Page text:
The reason I share this conclusion is that it was foundational in my journey to being set free. Once I began to see how evil I was and how I couldn’t do anything to set myself free, I began to see the magnitude of how great God’s love is for me. My experiences up to that point (outside of my family) had shown me that acceptance was conditional. For example, in the article I posted a few weeks ago titled “How Freedom in Jesus Impacts Our Daily Life,” I shared a story about how my elementary school classmates made fun of me because of my skinny arms. The result: I felt rejected. So I worked really hard to do something that would earn their acceptance.

For some reason, I believed God worked the same way. I thought I had to earn his acceptance. When we mix this belief with the belief that humans are ultimately good at heart, we arrive at the dangerous conclusion that we can pretty much save ourselves, but need Jesus to take care of those few times when we fail. When we fail, we need to confess our failure and try harder next time. However, if we continue to fail, God may decide to stop forgiving us. This way of thinking would make God’s love conditional. The good news is that this is not what the Bible says about God’s love.

The biblical writers tell us that God’s love for his people is unconditional; it’s not contingent upon anything we do or don’t do. Do you realize how amazing this is? While we were evil sinners who wanted nothing to do with God, he accepted us. He looked at me, a person who was inherently evil and worthless, and made the decision to make me a part of his family. Wow! That’s incredible! Who does that? Your employer doesn’t do that. Most of your friends probably wouldn’t do that. Even your family may not do that. The vast majority of people in this world accept you because of what you bring to the relationship. But not God. He accepts us even though we have nothing to offer him that he doesn’t already have.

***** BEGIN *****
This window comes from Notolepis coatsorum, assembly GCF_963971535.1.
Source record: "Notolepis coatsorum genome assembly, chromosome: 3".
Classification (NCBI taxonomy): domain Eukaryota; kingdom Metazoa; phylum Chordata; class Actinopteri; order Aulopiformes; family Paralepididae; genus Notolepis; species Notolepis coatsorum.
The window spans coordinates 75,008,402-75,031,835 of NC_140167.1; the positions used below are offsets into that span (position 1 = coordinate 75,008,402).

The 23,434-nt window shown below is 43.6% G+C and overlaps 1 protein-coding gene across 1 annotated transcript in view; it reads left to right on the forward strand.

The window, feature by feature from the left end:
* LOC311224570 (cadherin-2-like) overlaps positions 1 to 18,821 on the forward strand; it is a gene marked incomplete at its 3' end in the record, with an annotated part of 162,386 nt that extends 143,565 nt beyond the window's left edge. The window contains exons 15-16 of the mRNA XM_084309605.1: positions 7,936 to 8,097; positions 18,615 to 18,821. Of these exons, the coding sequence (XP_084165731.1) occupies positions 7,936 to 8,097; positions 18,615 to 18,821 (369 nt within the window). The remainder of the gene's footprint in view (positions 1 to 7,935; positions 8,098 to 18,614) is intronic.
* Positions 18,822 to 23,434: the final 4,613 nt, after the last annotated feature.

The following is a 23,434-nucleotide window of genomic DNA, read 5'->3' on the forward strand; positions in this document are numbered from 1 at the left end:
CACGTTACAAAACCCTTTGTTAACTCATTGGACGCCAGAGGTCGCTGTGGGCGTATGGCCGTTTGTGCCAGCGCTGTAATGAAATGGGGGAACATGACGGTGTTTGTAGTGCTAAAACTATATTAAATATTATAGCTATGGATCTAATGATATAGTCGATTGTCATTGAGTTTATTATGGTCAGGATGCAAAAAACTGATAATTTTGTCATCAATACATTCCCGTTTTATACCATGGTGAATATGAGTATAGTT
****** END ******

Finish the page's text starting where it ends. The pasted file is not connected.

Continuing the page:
Since this shift has happened in my life, I have become a totally different person. I can wake up every single morning knowing that although I may not be accepted by people here on earth, I am accepted by the king of the universe. Not only am I accepted by him, but he has forgiven my sins, that which had led me to feel shame. Instead of living in everlasting shame and contempt, the punishment we all justly deserve, God will bestow glory and honor upon his people.[5]

Would you like to be set free from shame? If so, I’d encourage you to seek Jesus with all your heart. As one of the biblical writers tells us, “You will seek me and find me, when you seek me with all your heart.”[6]


[1] Jon Acuff, Start: Punch Fear in the Face Escape Average Do Work that Matters (Brentwood, TN: Lampo Licensing, 2013), 153-54.
[2] J.R. Briggs, Fail: Finding Hope and Grace in the Midst of Ministry Failure (Downers Grove, IL: InterVarsity Press, 2014), 36-42.
[3] Brené Brown, “Listening to Shame,” TED, YouTube, March 16, 2012, accessed August 3, 2018, https://www.youtube.com/watch?v=psN1DORYYV0.
[4] Daniel 12:2.
[5] I realize this statement may not sound biblical, but it is. In the story of the Prodigal Son, the father, representative of God, honors his lost son upon his return. And in Romans 8:30, we’re told, “And those whom he predestined he also called, and those whom he called he also justified, and those whom he justified he also glorified.” It’s not that we do anything to deserve honor and glory, but it’s that by being united with God, we get to share in his honor and glory.
[6] Jeremiah 29:13.